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Food Glossary - Some common & not-so-common kitchen terms


Al Dente
Cooking pasta (or vegetables) to a perfect doneness; not too firm nor too soft. In Italian, means "to the tooth."

A thickening agent similar to cornstarch, which can be frozen after mixing with other ingredients, but should not be paired with dairy products or used in heavy sauces.

Baking Powder
A blend of cream of tartar, sodium aluminum sulfate, and/or baking soda, which acts as a rising agent but does not add a yeast flavor. Cannot be a substitute for baking soda.

Baking Soda
A single alkaline agent that must be combined with "wet" acids such as lime juice, vinegar, or yogurt, to create a rise in baked goods. Can then be a substitute for baking powder.

A brief and precise steaming or boiling process to enhance the color of some fresh vegetables and fruits; also used to prepare foods for freezing, removing skins, and canning.

The process of tenderizing tougher, larger cuts of meats, including vegetables, through slow covered cooking with a liquid to create moist heat.

A salt bath for marinating poultry, fish, and meats that can enhance moisture content and flavor.

Often used interchangeably with stock, but is technically a more fluid, reduced fat reduction from meaty parts, sometimes with vegetables added, and strained after approximately three hours of simmering. Produced from, but cannot be used to make, stock.

The browning and thickening of sugar. In the cases of some vegetables, such as onions, the release of natural sugars when cooked in heated oil or butter.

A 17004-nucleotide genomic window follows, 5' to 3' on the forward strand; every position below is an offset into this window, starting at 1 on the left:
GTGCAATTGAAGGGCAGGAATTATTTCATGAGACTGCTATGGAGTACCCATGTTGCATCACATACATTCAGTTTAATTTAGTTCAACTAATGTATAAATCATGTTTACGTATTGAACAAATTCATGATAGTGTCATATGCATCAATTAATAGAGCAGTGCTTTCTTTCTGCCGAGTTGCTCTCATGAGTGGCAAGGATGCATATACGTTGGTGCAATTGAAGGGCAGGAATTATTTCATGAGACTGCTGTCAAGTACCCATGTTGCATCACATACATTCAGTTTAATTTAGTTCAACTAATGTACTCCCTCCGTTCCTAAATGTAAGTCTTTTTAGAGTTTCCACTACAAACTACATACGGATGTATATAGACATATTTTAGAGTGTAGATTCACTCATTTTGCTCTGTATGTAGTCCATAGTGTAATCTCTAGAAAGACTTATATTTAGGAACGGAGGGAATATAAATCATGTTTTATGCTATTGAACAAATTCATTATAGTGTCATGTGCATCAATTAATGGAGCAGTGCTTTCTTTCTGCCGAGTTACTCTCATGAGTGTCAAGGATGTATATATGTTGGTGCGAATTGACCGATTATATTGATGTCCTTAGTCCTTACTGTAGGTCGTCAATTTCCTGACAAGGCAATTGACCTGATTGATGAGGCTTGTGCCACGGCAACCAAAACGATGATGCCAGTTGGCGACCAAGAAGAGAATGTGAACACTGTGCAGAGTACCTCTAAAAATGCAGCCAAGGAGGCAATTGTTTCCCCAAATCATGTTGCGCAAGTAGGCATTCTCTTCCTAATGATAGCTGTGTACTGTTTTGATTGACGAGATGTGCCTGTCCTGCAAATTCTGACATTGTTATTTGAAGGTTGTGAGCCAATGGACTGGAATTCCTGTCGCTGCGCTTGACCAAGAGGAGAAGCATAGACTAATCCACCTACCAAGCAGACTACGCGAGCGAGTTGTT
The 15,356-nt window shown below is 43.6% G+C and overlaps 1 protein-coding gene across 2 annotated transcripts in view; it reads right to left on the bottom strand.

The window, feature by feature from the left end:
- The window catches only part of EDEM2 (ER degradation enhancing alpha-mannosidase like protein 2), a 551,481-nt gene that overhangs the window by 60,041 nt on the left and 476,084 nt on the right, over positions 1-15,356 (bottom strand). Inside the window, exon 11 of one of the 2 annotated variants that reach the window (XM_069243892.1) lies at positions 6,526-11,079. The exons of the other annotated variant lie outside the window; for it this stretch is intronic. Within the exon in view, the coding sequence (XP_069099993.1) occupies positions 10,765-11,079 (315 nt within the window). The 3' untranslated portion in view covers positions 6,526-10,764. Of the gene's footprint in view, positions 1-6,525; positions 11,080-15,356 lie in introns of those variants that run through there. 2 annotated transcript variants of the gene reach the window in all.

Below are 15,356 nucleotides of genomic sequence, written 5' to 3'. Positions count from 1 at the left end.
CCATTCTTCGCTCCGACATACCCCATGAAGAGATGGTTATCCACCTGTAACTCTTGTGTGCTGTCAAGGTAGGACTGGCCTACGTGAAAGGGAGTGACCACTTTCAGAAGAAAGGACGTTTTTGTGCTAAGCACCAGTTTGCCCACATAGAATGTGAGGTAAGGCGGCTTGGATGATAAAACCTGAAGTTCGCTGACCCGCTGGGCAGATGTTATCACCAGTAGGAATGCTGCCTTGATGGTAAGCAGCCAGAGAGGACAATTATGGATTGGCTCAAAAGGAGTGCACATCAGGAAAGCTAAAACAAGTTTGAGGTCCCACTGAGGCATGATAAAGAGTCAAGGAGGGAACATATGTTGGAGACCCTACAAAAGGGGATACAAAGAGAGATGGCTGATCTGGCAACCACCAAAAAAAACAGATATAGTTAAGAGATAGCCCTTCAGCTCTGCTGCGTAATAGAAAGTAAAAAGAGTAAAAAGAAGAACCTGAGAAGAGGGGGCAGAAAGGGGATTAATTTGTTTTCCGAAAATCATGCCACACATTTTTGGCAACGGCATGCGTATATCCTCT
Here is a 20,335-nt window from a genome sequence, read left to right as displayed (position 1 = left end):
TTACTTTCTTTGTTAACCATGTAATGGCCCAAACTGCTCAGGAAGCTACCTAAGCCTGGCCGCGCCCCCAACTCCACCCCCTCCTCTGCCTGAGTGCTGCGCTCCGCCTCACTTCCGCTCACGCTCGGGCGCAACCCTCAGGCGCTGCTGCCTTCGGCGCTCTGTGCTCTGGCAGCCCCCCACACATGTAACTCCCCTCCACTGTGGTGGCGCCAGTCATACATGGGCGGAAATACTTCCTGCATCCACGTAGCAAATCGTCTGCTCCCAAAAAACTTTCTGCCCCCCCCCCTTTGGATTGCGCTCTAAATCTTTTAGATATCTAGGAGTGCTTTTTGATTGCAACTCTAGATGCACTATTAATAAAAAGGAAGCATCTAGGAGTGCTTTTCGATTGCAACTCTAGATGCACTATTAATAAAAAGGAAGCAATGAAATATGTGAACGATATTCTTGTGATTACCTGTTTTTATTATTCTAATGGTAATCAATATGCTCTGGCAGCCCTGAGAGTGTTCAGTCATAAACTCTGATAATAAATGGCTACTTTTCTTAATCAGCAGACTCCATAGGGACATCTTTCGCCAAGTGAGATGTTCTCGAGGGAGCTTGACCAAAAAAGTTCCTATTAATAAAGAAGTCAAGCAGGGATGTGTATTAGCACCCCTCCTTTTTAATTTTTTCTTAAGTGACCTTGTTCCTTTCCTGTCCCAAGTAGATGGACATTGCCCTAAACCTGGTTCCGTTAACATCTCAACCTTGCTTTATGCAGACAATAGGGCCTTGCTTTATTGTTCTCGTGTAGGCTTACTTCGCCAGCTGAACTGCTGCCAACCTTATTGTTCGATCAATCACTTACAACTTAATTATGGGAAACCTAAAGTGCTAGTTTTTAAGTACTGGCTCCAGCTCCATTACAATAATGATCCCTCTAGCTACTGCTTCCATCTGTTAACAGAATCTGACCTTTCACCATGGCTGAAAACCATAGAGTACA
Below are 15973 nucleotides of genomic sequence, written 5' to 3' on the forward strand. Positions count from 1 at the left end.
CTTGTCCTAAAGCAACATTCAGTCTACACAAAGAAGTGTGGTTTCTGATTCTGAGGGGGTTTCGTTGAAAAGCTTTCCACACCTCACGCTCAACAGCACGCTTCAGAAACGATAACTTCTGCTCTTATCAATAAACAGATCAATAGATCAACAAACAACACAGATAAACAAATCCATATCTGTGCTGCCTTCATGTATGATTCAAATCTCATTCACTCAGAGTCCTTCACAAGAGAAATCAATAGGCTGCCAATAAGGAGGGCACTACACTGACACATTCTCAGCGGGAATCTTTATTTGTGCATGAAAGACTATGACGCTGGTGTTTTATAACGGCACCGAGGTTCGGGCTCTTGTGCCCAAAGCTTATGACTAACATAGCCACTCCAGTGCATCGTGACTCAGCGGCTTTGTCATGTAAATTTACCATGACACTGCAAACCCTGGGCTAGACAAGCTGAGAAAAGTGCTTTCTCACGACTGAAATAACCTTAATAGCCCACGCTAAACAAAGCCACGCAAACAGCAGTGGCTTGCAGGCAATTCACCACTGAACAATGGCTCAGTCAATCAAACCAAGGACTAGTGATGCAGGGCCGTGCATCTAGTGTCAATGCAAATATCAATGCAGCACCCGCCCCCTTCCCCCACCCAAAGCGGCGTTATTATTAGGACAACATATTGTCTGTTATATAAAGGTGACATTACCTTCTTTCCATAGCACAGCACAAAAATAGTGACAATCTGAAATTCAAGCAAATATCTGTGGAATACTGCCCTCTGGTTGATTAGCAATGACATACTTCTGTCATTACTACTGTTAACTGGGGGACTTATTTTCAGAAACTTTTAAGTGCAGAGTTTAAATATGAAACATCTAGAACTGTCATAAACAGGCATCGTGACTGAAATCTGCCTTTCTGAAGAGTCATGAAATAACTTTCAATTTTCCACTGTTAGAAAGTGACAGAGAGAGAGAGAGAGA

A method for obtaining a clearer liquid by turning impurities or fats into solids that rise to the surface for skimming.

Releasing the cooked remaining juices and bits that remain in a pan after cooking for use in gravies and sauces, usually by adding wine.

Coating food with a dry mixture such as flour, cornmeal, and breadcrumb bases before adding to an egg or milk wash.

The blending of two incompatible liquids, typically by using an emulsifying agent. Oil and water can be blended by careful mixing with the introduction of an agent such as mustard. Mayonnaise and Béarnaise sauces are two examples of the emulsification process.

(flam-BAY) Flaming a dish containing alcohol, which enriches the flavor but leaves no inebriating qualities behind.

A protein combination found in many flours that is activated with water and kneading to produce the sticky threads that trap yeast and cause dough to rise. Gluten is also found in many other products including hot chocolate, packaged grated cheese, and roasted nuts.

Mainly native to the Northern Hemisphere and derived from flowers, leaves, roots, and seeds.

Indirect Heat